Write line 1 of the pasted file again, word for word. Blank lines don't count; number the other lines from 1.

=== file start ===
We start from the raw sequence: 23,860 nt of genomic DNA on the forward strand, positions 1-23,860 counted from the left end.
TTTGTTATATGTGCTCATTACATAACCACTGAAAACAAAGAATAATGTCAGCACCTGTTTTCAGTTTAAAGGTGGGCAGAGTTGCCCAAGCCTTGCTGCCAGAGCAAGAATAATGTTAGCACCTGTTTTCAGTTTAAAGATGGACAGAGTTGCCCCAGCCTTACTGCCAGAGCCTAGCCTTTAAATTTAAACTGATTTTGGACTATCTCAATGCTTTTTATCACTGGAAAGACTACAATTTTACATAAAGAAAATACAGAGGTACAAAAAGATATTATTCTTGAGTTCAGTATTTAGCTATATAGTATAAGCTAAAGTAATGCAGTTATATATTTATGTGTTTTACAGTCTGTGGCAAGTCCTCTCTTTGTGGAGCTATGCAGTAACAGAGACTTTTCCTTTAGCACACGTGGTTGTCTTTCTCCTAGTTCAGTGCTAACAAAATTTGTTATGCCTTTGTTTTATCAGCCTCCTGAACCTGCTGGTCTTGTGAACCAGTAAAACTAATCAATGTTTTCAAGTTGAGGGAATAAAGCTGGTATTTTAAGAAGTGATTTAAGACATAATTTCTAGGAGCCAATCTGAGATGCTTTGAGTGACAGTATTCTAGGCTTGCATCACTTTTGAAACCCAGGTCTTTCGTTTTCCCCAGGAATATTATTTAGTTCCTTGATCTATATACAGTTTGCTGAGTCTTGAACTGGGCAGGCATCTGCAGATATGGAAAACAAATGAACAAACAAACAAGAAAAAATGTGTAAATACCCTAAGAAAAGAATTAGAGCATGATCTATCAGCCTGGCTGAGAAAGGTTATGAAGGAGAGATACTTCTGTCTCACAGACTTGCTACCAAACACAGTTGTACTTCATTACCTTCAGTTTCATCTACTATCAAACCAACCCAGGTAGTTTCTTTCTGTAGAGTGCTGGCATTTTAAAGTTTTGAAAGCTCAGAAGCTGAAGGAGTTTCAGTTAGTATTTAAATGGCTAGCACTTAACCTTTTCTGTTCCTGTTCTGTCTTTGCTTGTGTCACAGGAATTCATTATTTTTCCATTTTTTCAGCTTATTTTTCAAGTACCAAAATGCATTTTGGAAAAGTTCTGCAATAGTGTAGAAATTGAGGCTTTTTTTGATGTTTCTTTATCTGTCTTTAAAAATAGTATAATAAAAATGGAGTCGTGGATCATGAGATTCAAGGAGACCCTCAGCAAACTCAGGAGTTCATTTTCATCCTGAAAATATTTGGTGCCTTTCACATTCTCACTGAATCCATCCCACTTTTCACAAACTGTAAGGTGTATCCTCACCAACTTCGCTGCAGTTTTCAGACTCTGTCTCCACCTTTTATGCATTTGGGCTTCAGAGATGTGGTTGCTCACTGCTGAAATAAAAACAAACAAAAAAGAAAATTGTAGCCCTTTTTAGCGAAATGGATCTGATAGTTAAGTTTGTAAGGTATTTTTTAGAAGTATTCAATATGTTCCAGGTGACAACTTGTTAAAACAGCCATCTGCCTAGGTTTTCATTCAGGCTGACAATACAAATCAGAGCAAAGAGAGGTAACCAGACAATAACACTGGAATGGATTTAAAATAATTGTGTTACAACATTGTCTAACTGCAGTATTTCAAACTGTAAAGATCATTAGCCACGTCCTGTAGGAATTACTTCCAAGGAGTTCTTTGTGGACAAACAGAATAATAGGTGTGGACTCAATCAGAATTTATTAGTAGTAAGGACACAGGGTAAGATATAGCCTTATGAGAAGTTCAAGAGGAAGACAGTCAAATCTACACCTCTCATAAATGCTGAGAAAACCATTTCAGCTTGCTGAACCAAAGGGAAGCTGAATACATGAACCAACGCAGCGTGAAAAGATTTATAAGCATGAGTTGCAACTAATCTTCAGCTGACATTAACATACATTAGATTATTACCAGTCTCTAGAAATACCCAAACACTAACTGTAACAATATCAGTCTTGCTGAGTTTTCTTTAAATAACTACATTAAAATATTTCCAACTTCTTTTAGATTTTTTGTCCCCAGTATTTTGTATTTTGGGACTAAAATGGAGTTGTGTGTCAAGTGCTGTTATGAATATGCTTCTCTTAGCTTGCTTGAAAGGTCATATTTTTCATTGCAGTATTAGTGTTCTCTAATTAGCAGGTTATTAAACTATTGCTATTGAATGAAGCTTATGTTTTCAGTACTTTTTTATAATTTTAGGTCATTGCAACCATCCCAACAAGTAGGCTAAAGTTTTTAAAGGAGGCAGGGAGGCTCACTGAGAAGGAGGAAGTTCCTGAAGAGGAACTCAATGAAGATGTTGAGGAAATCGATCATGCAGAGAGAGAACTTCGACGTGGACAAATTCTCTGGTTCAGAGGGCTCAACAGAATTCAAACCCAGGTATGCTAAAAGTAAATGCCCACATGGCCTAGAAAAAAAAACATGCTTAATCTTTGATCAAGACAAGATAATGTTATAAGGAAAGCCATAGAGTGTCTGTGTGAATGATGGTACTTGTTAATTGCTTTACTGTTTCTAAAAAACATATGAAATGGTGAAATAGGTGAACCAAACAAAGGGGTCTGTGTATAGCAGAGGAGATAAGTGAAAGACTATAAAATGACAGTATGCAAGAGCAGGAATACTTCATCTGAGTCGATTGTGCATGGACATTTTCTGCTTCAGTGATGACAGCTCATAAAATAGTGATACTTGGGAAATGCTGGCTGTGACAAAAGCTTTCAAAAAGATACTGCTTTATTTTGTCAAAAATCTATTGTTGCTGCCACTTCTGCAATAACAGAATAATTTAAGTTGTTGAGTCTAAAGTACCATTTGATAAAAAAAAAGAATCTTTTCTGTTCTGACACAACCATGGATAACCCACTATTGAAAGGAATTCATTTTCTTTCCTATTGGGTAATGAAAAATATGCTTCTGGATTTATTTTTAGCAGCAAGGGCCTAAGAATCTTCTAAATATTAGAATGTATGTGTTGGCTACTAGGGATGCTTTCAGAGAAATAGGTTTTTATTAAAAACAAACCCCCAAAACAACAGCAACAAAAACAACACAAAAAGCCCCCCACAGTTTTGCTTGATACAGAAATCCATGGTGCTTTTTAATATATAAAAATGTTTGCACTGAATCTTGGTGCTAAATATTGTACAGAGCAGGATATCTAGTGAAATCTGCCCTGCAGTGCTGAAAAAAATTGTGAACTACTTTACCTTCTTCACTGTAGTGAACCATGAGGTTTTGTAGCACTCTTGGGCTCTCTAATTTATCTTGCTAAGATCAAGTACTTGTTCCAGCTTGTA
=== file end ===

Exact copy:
We start from the raw sequence: 23,860 nt of genomic DNA on the forward strand, positions 1-23,860 counted from the left end.